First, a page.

Andy and his wife were saving up for a trip for Hawaii. They had 87,000 points, which represented $87,000 they had spent accumulating these points. Out of nowhere, Citibank closed his account and gave him no chance to get his points.
Andy complained and was told there was nothing that could be done. Citibank had new rules for accounts opened off Equifax data, and Andy didn’t make the cut, despite having 39 accounts in good standing.
But then he wrote Consumerist and we posted his story. After it went live, a Citibank rep contacted us and we put them in touch with Andy. They fixed him up good, though not without a little tug and pull. Andy says:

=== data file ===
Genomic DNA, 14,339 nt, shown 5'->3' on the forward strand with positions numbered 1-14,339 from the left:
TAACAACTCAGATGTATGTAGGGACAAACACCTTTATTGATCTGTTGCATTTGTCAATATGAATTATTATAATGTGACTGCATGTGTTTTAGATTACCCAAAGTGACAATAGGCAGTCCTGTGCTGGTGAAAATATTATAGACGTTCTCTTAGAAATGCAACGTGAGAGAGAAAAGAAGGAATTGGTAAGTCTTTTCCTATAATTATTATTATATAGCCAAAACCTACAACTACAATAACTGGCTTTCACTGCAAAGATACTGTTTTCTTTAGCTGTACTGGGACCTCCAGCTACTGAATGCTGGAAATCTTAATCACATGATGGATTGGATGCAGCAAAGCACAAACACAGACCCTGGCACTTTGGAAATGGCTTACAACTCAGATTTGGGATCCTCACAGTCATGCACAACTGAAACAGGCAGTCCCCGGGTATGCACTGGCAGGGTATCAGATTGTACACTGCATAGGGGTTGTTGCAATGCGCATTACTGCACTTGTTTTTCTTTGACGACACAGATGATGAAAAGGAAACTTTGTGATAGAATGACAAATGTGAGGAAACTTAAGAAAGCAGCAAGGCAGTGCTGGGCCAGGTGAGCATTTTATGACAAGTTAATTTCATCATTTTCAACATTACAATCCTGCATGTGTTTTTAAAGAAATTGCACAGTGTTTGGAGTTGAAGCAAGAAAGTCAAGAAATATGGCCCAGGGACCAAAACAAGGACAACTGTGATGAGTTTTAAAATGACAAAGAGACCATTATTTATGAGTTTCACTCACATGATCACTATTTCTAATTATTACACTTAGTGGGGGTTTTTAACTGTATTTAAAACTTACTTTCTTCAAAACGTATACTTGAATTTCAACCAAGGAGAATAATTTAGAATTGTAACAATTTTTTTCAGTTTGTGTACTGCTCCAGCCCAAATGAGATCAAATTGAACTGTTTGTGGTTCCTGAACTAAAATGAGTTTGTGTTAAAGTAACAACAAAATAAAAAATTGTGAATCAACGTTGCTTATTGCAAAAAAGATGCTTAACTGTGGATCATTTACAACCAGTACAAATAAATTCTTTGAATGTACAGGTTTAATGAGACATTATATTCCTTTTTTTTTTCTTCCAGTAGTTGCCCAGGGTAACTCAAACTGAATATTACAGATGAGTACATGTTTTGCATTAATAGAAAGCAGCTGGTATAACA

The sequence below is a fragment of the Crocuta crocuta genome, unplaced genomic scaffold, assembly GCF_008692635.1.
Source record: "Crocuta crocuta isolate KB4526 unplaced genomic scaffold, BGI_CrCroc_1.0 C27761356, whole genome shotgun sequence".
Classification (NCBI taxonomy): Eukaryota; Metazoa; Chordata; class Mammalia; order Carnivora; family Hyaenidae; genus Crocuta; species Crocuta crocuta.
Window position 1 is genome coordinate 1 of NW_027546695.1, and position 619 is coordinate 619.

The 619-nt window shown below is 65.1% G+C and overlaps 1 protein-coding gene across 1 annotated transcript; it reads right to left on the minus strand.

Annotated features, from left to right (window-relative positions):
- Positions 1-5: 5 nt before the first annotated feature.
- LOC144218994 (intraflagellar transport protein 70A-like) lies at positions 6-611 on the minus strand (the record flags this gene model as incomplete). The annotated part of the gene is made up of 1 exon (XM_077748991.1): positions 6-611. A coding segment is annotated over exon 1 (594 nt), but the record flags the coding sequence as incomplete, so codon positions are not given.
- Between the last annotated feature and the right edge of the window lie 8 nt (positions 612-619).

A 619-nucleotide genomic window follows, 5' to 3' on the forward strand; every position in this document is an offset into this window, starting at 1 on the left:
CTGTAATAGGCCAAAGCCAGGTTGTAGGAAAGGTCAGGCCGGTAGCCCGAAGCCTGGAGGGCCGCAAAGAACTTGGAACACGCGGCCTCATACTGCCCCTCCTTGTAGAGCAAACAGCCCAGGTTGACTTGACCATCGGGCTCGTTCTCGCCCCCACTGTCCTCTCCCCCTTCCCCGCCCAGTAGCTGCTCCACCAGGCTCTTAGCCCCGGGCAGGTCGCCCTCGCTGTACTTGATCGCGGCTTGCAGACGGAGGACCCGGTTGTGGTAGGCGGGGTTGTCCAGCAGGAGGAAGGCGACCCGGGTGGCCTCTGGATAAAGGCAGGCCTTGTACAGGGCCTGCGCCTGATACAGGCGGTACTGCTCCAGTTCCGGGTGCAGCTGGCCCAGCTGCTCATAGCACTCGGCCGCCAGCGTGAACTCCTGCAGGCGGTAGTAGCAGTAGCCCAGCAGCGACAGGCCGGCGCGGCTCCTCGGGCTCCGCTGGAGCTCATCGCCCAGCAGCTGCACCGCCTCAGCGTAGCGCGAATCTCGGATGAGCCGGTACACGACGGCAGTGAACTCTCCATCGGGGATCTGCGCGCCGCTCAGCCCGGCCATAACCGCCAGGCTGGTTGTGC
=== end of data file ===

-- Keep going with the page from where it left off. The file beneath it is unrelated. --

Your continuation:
One of the main sticking points was that Citi said they sent me a letter on June 23rd stating that my account would be closed on July 31st. I never received the letter and I don’t know what it said. After my account was closed on July 31 and points gone, I called them to find out what was up and they referred me to the letter. I said I didn’t have the letter and they offered to send me out a copy of exactly what it said. I said “sure” send me a copy. A few weeks later I received a letter from Citi that said something to the effect of “Sorry, we are unable to provide a copy of the letter you requested and we won’t be able to provide a copy in the future…..”
Now Andy has his points back, demonstrating once again the power of getting your story out to the media, having all your facts and dates straight, and having a big number that catches people’s eye.